The TAG initiative is an intervention to promote curriculum which centers DEIJA issues in the General Education program at JMU. This initiative encourages critical literacy in examinations of power, privilege, intersectionality, and oppression. By highlighting the General Education program, students of every major have the opportunity to engage with these topics in the context of the GenEd class discipline. A class can be TAGged in the GenEd program by going through a vetting process using criteria with specific learning outcomes and measurable goals. These outcomes and goals focus on applying critical thinking skills towards systems of power and oppression. If a class qualifies for the TAG, meaning it has been vetted and meets the criteria, it will be TAGged as such. This would allow students who are enrolling in GenEd courses to know that a tagged class will address DEIJA issues as they relate to the discipline. Our dream for the TAG is to expand critical literacy related to systems of oppression throughout the university, eventually in every department.
Ideally, the vetting process would involve collaboration between the General Education Council and a Student Advisory Board to ensure student voice is heard and centered. Criteria for a TAGged class are a baseline for discussion and framework for participants. On our website, we outline a potential rubric which highlights course content, pedagogy, class engagement and participation in a learning community for faculty involved.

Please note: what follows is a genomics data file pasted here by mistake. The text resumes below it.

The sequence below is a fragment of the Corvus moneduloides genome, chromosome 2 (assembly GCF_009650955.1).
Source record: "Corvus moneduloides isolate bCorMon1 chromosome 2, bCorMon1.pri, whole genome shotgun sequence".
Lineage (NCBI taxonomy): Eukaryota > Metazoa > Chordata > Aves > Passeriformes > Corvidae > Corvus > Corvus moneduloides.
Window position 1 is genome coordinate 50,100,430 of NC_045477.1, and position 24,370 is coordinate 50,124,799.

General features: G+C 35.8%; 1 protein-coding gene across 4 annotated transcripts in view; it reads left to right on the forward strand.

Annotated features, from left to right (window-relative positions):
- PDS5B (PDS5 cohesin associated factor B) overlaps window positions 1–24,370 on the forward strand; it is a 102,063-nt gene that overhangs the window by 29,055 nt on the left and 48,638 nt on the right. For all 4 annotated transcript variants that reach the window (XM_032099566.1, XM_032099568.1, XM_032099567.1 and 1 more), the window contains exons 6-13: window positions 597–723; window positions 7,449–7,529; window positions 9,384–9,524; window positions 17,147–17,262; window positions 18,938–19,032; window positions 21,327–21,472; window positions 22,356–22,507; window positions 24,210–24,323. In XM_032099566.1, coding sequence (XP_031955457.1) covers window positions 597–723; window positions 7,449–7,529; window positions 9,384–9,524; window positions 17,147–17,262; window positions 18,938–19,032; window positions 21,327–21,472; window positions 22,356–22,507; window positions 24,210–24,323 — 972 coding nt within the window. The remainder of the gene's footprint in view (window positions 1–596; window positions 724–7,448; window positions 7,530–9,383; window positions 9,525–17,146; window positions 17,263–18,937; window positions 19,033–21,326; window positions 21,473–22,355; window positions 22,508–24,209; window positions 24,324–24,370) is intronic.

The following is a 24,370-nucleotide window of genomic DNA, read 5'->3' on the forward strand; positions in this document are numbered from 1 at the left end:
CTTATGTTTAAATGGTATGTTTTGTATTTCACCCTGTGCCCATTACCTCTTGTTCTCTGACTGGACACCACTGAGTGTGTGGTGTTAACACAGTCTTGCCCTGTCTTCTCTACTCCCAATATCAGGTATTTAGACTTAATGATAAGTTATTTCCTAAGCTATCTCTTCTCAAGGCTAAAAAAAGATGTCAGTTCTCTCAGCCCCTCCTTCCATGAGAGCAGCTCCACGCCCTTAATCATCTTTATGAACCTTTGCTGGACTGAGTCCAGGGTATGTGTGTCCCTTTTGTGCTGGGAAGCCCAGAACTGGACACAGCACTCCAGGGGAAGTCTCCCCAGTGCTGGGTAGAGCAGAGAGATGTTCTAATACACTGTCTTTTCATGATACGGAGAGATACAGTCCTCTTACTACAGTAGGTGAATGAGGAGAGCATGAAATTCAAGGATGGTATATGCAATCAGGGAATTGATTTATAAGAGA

Our progress would not have been possible without collaboration from outside faculty and staff, including the General Education Council. Over the course of the fall semester, the TAG initiative was presented to and discussed with the GenEd Council on numerous occasions. Their support, feedback, and collaboration were paramount to our finalized ideas, as they provided us with information about institutional systems and methods which we would not have otherwise known. Our collaboration continues this semester as we attempt to make the TAG a reality in the coming years. The TAG initiative was also presented at the Diversity Conference in March of 2022, wherein we received further feedback from stakeholders.
The TAG is a student-driven and student-centered process. It means that, ideally, students cannot pass through JMU’s General Education program without critically engaging with ideas of privilege, oppression, and intersectionality that inform our identities and experiences. It means that JMU students enter the world post-graduation with the language and understanding that creates a better, safer world for oppressed communities. It means that the JMU community is committed to actively fighting against oppressive systems by providing the tools students need. While students are a central aspect of the initiative, we understand and acknowledge that this work is not easy. This is, of course, by design.